Ants release formic acid and methyl ketones when they die, which humans perceive as gasoline or nail polish remover. Humans have a poor sense of smell compared to other animals.
Therefore, something that a dog, cat, or ant can distinguish and identify easily only smells like something similar to us.
Humans interpret what they smell based on their personal experience, so ants may smell more like gasoline if we are familiar with that odor.
How to get rid of ant smell after killing them?
After killing ants, often your home will have a lingering disgusting smell. As long as dead bodies of ants are lying around and there are traces of chemicals they release, your house will have a foul smell. Here are some acts that help in getting rid of the scent left by odorous ants:
One way to get rid of ant smell involves vacuum cleaning your space. Vacuuming helps clean up and collect all the chemicals released by dead ants, dead and alive ants, and their droppings for disposal.
Adding white vinegar to mature or warm water can help in getting rid of the smell left by ants after killing them. Vinegar for cleaning the smells also helps make your space smell-free.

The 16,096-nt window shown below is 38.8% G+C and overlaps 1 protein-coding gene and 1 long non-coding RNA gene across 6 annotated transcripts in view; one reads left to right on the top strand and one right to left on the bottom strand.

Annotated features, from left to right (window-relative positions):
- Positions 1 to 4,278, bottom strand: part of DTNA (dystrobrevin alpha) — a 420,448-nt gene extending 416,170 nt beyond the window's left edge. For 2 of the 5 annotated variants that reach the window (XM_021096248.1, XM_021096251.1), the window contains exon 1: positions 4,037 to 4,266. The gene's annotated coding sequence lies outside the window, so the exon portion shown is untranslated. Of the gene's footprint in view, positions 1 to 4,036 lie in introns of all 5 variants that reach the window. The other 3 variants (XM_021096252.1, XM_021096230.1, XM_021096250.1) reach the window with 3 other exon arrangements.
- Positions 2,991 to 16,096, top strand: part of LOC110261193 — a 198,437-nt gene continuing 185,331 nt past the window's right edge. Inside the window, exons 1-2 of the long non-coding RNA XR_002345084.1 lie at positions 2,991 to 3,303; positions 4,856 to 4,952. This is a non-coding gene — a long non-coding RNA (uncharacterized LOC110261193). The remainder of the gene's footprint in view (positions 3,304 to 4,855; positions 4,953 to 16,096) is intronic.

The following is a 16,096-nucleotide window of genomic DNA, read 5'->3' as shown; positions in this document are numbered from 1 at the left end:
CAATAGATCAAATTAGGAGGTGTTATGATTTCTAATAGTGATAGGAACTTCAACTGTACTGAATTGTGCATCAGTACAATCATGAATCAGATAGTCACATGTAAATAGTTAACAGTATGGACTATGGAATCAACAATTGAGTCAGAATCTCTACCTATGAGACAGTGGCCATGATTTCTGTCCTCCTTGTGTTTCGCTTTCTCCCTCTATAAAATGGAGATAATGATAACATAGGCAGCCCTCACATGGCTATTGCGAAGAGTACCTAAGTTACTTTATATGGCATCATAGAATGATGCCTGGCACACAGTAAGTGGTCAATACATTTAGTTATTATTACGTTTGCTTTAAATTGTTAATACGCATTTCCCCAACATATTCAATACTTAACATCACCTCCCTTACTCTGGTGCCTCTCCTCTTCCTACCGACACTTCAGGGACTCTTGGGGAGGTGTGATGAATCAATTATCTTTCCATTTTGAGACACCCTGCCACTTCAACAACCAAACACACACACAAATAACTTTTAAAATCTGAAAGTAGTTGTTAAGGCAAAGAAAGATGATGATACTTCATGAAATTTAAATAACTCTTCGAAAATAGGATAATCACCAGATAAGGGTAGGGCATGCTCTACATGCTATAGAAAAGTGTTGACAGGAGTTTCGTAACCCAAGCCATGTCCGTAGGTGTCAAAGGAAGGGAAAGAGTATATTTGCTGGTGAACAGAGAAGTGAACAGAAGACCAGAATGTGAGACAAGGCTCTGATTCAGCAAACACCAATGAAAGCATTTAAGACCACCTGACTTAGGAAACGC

Basically, vinegar is an ordinary cleaner available in most homes. It is very successful in its application for removing different odors. You can fill bowls with vinegar and position them in distinct areas inside the house. Vinegar is capable of pulling ant smell from the air.
Alternatively, boil one tablespoon of vinegar and a cup of water. Once done boiling the mixture, reduce the heat so that it simmers. The solution will freshen up the air and rid it of any foul odors.
Consult a professional
In case getting rid of ant smell after you have killed them is proving challenging, you have the option of hiring a professional pest control company. Understandably, it is possible you are short of time and knowledge to kill ants and eliminate their stinking smell.
An ant exterminator will thoroughly inspect your property to know about the level of infestation and what is attracting the pests and offer practical solutions. Because experienced exterminators have dealt with ant infestation plenty of times, they come with a bag of tricks to control and prevent an attack.
But, hiring a pest control expert will cost you some money. In addition, it needs a lot of time to kill ants and get rid of the chemical smell.
Is the smell produced after killing ants dangerous?
The smell produced after killing rants is not dangerous to your health. The scent will only irritate you if you detect it since it is smelly. Ants release the chemical not to endanger you but to communicate with each other and distinguish between a colony mate and an invader.
Dead ants use the chemical to warn others that there is danger and that they should run away to safety or come help defend the colony.